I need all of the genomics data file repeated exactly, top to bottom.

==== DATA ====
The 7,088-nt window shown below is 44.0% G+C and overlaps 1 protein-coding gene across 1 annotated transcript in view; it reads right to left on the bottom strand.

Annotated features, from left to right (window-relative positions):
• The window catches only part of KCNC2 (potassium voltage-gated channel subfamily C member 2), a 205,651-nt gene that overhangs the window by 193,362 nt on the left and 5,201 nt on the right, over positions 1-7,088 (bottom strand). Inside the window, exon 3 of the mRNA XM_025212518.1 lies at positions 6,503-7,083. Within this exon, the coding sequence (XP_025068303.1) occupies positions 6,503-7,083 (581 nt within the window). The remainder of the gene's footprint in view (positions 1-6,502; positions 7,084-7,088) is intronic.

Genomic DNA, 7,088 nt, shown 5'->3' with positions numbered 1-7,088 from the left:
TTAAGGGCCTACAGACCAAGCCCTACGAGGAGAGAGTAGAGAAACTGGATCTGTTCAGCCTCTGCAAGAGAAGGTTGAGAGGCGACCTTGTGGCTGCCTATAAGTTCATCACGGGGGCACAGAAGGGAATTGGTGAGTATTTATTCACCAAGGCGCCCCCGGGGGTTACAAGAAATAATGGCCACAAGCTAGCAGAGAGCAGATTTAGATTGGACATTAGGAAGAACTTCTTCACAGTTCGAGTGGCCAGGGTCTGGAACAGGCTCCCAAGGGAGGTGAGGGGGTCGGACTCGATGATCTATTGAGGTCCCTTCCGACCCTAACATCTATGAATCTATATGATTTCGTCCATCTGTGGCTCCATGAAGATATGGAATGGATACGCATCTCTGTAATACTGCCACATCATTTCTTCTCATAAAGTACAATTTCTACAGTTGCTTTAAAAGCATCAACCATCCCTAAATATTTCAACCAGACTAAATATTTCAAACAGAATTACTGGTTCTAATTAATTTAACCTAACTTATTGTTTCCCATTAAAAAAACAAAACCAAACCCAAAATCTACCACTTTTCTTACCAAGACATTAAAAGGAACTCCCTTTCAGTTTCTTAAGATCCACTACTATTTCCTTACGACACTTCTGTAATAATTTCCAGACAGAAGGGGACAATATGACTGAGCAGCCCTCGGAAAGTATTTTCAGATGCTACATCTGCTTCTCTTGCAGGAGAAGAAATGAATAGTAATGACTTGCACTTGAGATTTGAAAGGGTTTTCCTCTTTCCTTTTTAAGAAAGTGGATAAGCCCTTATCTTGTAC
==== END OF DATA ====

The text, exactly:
The 7,088-nt window shown below is 44.0% G+C and overlaps 1 protein-coding gene across 1 annotated transcript in view; it reads right to left on the bottom strand.

Annotated features, from left to right (window-relative positions):
• The window catches only part of KCNC2 (potassium voltage-gated channel subfamily C member 2), a 205,651-nt gene that overhangs the window by 193,362 nt on the left and 5,201 nt on the right, over positions 1-7,088 (bottom strand). Inside the window, exon 3 of the mRNA XM_025212518.1 lies at positions 6,503-7,083. Within this exon, the coding sequence (XP_025068303.1) occupies positions 6,503-7,083 (581 nt within the window). The remainder of the gene's footprint in view (positions 1-6,502; positions 7,084-7,088) is intronic.

Genomic DNA, 7,088 nt, shown 5'->3' with positions numbered 1-7,088 from the left:
TTAAGGGCCTACAGACCAAGCCCTACGAGGAGAGAGTAGAGAAACTGGATCTGTTCAGCCTCTGCAAGAGAAGGTTGAGAGGCGACCTTGTGGCTGCCTATAAGTTCATCACGGGGGCACAGAAGGGAATTGGTGAGTATTTATTCACCAAGGCGCCCCCGGGGGTTACAAGAAATAATGGCCACAAGCTAGCAGAGAGCAGATTTAGATTGGACATTAGGAAGAACTTCTTCACAGTTCGAGTGGCCAGGGTCTGGAACAGGCTCCCAAGGGAGGTGAGGGGGTCGGACTCGATGATCTATTGAGGTCCCTTCCGACCCTAACATCTATGAATCTATATGATTTCGTCCATCTGTGGCTCCATGAAGATATGGAATGGATACGCATCTCTGTAATACTGCCACATCATTTCTTCTCATAAAGTACAATTTCTACAGTTGCTTTAAAAGCATCAACCATCCCTAAATATTTCAACCAGACTAAATATTTCAAACAGAATTACTGGTTCTAATTAATTTAACCTAACTTATTGTTTCCCATTAAAAAAACAAAACCAAACCCAAAATCTACCACTTTTCTTACCAAGACATTAAAAGGAACTCCCTTTCAGTTTCTTAAGATCCACTACTATTTCCTTACGACACTTCTGTAATAATTTCCAGACAGAAGGGGACAATATGACTGAGCAGCCCTCGGAAAGTATTTTCAGATGCTACATCTGCTTCTCTTGCAGGAGAAGAAATGAATAGTAATGACTTGCACTTGAGATTTGAAAGGGTTTTCCTCTTTCCTTTTTAAGAAAGTGGATAAGCCCTTATCTTGTAC